Friday, February 15, 2013


To those who celebrate it, Blessed Lupercalia! It's the perfect time to profile one of my all-time favorite boy names: Romulus.

Romulus (pronounced "ROM-yoo-lus") is a Latin name meaning "man of Rome." As the name would suggest Romulus, along with his twin brother Remus, are the mythical founders of Rome. His mother was Princess Rhea Silvia of Alba Longa and his father was either Mars or Hercules depending on who you ask. Rhea's father, King Numitor, was usurped by his brother Amulius. Amulius killed all of Numitor's male heirs and forced Rhea to be a Vestal Virgin. It was during this time that the twins were conceived.

When they were born, Amulius ordered that the boys be abandoned in the wilderness. Romulus and Remus were carried away safely by the River Tiber, a mother wolf found them and suckled them, and they were fed by a woodpecker. This she-wolf is sometimes believed to be the goddess Lupa, and the holiday of Lupercalia was held partially in honor of her. Eventually, the shepherd Faustulus and his wife found Romulus and Remus and raise them as their own. Although they are raised to be simple shepherds, the boys grew up to be natural leaders. The two came into conflict with the shepherds of their old home, and Remus was arrested by Amulius. The truth of the boy's parentage was uncovered (I'm not sure how). Romulus rescued Remus and killed Amulius, and Numitor was returned to the throne.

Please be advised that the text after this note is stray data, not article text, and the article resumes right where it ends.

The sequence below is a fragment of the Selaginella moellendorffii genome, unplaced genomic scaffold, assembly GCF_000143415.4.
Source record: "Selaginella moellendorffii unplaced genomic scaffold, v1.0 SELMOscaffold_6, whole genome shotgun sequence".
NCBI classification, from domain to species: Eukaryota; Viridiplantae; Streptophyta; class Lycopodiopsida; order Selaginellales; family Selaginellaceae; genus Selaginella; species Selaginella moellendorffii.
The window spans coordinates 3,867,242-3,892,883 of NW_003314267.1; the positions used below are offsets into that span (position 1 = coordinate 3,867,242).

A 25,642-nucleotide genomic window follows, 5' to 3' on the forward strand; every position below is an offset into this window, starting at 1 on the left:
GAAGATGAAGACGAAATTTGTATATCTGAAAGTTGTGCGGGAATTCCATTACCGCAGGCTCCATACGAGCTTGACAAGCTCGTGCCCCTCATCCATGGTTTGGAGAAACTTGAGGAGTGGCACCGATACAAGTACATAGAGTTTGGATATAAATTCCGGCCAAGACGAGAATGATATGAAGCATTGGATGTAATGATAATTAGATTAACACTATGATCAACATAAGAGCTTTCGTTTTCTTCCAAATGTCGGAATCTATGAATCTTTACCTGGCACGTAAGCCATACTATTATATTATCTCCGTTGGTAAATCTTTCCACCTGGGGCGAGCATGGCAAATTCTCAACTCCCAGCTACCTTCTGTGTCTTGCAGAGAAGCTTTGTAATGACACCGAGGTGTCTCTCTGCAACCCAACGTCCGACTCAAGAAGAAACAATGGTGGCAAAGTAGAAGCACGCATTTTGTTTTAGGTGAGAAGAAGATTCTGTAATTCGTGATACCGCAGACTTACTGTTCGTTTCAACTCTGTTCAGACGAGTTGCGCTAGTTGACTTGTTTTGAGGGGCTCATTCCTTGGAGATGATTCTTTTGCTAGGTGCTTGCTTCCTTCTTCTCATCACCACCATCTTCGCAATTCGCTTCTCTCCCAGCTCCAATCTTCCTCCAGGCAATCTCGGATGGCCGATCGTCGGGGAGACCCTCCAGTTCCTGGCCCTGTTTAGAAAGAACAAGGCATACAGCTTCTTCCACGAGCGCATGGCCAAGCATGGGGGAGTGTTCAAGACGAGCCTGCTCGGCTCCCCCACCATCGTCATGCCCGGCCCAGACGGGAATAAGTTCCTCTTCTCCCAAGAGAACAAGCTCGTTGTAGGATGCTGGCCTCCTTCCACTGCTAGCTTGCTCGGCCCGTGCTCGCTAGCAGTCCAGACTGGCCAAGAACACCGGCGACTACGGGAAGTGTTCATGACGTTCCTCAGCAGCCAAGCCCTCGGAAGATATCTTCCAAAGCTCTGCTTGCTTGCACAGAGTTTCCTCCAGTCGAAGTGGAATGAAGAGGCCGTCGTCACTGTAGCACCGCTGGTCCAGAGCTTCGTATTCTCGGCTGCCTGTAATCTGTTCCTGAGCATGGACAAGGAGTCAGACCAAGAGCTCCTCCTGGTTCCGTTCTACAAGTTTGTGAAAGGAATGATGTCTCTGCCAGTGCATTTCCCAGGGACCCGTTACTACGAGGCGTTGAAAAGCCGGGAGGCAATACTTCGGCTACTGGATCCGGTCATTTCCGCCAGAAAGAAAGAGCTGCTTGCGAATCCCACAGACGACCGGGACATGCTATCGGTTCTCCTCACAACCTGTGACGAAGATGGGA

Rather than wait to inherit the throne of Alba Longa, Romulus and Remus set out to build their own city. The two brothers got into a heated argument regarding the placement of the city and Romulus killed Remus. Considering that history I would think that naming twins Romulus and Remus would be inauspicious. In any case, Romulus named the new city Roma after himself. The place attracted exiles, outcasts, criminals, and runaway slaves. But they soon ran into a problem: there was a shortage of marriageable women. So they kidnapped a bunch from the neighboring tribes: the Sabines and the Latins. That didn't go over well with the girl's fathers, but the two tribes were defeated by Romulus.

Romulus was a respected ruler for most of his life. Over the course of two decades he gradually expanded Rome's territory. He ruled the people of the conquered nations fairly. The city became a democracy with a Senate and a Governor. But as Romulus grew older he became more "king-like." The decisions of the Senate held less and less weight as Romulus did what he wanted without their consent. Resentment grew into hatred and Romulus died under suspicious circumstances (the official story is that he "vanished" in a "storm"). After his death, Romulus is deified and is sometimes identified with Quirinus, the patron god of Rome.

There was no doubt in the Ancient Roman's minds that Romulus was a real person. Modern historians are more doubtful. Romulus' name is part of the problem. You can't be named after a city that doesn't exist yet. Ultimately, it makes no difference whether this story literally happened or not. The story of Romulus and Remus is iconic, a reflection of what the Ancient Romans liked about themselves.

Romulus has never been a common name in the United States. But the popularity of names like Atticus and Augustus make me think that Romulus could get picked up by more people. Romulo is one variant form. Some might not like Romulus because the morals of the mythological namesake are a bit...spotty. But that doesn't bother me. I love the strength and wildness attached to the name. And it references my Italian heritage. It's definitely in the running when the time comes for me to have a son.


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